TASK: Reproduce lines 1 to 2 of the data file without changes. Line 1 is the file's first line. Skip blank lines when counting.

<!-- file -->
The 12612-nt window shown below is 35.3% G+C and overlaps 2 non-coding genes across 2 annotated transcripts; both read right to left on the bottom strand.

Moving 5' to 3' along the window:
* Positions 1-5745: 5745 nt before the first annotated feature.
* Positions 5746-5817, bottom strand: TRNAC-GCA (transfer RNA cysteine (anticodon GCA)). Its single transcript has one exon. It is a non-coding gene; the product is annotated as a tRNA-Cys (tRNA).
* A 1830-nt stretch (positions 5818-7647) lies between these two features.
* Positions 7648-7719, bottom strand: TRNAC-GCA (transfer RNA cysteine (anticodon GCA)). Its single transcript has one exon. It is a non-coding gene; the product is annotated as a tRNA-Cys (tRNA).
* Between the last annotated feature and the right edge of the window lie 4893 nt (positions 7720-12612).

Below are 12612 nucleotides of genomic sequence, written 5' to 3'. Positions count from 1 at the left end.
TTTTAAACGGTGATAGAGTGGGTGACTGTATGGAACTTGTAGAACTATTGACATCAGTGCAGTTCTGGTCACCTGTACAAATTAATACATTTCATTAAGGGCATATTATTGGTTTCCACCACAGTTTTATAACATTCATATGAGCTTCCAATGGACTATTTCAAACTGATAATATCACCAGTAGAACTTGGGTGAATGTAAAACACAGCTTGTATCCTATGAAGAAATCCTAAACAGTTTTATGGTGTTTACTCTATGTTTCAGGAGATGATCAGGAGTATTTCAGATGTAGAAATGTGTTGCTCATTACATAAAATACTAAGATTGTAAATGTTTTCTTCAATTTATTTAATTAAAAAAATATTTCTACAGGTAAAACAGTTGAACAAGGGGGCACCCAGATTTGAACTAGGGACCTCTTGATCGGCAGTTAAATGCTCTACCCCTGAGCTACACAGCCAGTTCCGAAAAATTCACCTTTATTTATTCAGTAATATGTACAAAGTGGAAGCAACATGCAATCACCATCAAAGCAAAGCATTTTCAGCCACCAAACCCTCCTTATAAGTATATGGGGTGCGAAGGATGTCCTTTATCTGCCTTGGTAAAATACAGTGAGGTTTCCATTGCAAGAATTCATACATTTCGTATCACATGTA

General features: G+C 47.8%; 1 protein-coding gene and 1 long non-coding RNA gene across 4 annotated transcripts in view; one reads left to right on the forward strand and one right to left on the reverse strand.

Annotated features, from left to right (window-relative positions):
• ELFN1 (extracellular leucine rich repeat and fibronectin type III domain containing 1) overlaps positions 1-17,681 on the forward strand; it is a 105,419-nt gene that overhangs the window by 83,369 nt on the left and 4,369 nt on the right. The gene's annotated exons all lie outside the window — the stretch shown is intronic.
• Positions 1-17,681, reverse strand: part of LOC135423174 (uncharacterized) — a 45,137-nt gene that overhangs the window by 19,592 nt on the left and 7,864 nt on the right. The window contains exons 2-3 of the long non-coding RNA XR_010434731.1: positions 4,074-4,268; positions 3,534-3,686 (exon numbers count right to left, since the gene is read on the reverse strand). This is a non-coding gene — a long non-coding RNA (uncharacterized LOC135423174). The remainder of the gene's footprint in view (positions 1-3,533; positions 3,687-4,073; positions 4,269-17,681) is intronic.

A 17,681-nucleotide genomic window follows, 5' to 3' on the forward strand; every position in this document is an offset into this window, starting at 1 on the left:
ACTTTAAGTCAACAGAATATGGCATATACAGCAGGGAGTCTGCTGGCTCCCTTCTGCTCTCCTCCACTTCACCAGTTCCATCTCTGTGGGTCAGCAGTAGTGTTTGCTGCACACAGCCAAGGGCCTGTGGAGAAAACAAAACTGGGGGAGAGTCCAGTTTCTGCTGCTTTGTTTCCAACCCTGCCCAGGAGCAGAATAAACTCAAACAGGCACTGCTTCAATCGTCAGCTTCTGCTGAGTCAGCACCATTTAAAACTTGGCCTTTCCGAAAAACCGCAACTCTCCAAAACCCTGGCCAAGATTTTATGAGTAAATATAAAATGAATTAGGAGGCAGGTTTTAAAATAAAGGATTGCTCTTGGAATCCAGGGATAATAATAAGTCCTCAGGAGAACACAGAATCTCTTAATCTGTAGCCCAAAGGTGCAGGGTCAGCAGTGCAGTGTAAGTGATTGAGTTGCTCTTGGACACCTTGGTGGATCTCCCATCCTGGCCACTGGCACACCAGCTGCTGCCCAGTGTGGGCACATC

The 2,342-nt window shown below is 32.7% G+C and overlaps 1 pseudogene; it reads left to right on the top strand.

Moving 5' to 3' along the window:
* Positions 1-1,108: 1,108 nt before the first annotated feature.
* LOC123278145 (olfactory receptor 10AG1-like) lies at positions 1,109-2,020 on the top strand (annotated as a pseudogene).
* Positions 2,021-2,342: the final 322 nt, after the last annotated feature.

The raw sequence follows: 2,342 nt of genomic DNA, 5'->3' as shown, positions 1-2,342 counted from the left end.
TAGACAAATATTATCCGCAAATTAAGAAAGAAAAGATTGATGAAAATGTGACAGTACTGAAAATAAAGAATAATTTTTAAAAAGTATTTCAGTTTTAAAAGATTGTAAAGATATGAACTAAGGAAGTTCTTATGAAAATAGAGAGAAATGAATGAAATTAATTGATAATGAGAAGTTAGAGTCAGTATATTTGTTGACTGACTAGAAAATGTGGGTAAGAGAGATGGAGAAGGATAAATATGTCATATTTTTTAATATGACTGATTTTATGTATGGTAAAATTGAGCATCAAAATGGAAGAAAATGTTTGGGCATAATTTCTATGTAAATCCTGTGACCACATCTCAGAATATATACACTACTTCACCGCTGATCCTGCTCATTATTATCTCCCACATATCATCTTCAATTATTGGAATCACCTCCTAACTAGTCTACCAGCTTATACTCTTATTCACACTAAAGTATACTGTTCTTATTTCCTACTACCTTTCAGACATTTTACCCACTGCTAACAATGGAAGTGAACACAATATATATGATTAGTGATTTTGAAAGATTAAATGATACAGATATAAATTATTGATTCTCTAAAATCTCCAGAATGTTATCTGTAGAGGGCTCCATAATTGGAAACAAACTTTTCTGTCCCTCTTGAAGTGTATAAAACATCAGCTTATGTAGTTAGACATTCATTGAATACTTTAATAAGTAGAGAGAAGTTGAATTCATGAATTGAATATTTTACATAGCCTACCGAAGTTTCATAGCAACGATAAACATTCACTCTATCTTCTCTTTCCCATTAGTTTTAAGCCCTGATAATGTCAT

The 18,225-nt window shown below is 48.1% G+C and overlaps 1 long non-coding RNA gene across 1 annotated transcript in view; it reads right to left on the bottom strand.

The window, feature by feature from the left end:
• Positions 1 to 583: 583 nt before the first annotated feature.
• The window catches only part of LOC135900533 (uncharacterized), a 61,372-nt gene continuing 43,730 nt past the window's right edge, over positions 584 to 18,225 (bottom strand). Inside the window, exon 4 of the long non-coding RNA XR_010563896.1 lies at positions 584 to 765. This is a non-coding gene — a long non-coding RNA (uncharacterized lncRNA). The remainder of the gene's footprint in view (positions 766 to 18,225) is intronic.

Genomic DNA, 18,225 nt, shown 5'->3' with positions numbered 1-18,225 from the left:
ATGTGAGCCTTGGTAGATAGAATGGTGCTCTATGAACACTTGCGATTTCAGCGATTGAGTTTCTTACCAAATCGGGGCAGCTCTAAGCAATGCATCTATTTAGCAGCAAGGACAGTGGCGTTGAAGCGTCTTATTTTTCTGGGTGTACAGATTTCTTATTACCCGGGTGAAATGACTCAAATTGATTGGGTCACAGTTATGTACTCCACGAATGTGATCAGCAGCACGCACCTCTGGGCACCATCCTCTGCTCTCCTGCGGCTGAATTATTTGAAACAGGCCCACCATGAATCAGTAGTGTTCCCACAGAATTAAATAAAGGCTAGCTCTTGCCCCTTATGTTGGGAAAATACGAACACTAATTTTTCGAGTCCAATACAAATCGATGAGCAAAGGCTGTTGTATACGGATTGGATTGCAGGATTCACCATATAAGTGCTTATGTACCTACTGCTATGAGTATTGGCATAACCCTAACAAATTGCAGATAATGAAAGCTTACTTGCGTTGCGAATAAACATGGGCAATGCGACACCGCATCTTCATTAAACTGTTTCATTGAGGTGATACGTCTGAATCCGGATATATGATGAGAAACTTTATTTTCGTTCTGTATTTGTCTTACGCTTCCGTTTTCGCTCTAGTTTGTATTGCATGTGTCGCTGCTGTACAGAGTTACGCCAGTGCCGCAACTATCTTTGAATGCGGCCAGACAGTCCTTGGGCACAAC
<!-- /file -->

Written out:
The 12612-nt window shown below is 35.3% G+C and overlaps 2 non-coding genes across 2 annotated transcripts; both read right to left on the bottom strand.

Moving 5' to 3' along the window: